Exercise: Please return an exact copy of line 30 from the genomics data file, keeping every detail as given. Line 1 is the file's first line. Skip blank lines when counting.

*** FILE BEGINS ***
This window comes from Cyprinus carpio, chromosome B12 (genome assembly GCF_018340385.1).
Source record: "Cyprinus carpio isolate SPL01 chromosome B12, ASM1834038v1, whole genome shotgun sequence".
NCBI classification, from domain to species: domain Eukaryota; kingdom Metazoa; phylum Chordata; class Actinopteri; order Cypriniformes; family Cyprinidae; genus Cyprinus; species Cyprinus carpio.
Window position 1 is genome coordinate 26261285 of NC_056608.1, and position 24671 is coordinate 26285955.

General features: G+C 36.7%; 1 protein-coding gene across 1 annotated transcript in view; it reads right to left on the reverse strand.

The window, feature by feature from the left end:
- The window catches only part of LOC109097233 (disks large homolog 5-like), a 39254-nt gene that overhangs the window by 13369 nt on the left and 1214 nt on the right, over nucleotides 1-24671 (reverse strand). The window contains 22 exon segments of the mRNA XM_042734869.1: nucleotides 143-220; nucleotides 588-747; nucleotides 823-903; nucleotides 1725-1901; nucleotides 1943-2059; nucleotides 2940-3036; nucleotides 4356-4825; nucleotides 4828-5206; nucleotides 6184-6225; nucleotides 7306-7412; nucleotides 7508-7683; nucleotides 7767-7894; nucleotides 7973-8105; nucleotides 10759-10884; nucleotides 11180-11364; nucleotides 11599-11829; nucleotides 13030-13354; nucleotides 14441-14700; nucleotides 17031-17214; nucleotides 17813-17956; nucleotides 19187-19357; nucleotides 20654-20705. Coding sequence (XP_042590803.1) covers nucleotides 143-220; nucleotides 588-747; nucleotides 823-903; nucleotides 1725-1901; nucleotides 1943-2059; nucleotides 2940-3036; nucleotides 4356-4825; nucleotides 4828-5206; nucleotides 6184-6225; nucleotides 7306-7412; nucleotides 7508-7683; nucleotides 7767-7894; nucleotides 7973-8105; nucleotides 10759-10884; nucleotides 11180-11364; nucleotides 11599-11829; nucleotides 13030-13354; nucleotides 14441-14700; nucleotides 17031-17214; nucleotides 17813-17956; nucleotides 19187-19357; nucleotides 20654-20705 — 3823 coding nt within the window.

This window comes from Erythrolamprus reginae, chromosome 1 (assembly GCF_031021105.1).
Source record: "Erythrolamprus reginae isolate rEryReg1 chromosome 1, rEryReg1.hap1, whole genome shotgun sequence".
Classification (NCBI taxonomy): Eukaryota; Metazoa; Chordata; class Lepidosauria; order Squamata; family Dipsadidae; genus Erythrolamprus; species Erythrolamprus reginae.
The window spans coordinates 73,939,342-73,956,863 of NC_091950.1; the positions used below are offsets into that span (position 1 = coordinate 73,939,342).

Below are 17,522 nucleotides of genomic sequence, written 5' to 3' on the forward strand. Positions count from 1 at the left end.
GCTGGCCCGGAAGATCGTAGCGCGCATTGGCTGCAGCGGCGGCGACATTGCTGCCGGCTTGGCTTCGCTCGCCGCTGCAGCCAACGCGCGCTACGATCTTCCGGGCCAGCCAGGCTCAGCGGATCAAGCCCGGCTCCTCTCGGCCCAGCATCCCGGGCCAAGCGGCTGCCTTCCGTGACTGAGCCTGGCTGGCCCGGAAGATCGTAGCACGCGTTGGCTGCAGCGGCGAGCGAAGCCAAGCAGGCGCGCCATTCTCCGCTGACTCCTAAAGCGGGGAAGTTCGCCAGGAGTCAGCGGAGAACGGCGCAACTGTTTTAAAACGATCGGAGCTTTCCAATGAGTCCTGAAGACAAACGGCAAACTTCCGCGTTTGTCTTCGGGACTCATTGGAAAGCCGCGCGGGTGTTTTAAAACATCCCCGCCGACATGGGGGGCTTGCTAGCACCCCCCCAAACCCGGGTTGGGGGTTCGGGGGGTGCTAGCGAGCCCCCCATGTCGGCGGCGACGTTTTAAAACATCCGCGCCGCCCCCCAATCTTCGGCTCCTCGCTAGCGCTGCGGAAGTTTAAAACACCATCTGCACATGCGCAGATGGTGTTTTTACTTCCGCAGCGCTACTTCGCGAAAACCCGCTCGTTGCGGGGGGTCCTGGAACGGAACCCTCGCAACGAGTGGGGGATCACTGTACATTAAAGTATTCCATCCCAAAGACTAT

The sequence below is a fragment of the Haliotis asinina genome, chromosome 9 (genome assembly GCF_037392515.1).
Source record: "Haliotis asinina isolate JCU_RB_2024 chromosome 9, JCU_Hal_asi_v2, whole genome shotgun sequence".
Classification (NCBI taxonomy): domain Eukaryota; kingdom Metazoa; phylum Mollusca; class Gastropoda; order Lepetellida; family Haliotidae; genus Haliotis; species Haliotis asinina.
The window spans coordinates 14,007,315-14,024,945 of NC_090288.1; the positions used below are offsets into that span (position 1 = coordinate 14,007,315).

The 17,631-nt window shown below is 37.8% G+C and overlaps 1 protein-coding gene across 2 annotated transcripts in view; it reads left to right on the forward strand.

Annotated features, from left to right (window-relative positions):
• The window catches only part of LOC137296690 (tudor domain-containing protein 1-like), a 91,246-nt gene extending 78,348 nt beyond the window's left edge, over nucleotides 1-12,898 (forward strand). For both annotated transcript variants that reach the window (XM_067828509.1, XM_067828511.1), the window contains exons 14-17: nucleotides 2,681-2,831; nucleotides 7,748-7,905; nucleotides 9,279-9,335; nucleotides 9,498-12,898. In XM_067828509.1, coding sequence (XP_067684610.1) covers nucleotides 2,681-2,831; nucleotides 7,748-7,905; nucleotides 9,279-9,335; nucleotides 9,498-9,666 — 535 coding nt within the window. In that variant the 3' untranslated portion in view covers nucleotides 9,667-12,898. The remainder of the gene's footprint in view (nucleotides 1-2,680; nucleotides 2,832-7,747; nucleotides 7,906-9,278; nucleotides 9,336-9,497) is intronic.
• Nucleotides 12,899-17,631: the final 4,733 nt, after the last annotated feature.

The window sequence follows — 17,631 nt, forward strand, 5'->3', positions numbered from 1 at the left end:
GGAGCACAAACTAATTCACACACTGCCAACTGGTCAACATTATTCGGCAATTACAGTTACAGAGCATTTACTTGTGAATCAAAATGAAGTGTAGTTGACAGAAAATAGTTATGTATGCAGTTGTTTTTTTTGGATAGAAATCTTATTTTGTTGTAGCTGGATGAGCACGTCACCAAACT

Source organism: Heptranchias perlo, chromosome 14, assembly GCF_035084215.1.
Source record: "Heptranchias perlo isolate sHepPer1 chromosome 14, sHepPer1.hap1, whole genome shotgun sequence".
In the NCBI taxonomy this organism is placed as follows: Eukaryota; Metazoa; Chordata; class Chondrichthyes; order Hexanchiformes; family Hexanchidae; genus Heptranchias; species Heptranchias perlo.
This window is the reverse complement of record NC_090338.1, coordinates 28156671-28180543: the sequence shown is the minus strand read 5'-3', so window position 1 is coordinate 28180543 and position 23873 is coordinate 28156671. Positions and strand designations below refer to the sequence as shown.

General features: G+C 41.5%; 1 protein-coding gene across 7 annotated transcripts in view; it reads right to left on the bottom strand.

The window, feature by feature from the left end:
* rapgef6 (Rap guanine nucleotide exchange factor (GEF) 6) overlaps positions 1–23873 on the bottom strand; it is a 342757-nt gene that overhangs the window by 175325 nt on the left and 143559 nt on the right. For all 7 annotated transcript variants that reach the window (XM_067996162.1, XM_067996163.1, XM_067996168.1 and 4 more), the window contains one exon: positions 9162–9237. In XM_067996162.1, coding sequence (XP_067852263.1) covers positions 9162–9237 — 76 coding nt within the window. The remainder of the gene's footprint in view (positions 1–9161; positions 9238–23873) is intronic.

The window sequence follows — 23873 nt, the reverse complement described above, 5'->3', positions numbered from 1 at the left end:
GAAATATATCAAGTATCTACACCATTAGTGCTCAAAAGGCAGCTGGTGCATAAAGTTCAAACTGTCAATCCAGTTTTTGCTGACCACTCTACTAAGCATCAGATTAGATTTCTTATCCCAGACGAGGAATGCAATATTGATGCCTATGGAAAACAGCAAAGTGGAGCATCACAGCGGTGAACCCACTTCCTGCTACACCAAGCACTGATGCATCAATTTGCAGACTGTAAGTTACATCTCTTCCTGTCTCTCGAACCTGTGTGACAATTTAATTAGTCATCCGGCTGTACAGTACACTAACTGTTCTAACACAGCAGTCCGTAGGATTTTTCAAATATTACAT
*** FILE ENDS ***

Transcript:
* rapgef6 (Rap guanine nucleotide exchange factor (GEF) 6) overlaps positions 1–23873 on the bottom strand; it is a 342757-nt gene that overhangs the window by 175325 nt on the left and 143559 nt on the right. For all 7 annotated transcript variants that reach the window (XM_067996162.1, XM_067996163.1, XM_067996168.1 and 4 more), the window contains one exon: positions 9162–9237. In XM_067996162.1, coding sequence (XP_067852263.1) covers positions 9162–9237 — 76 coding nt within the window. The remainder of the gene's footprint in view (positions 1–9161; positions 9238–23873) is intronic.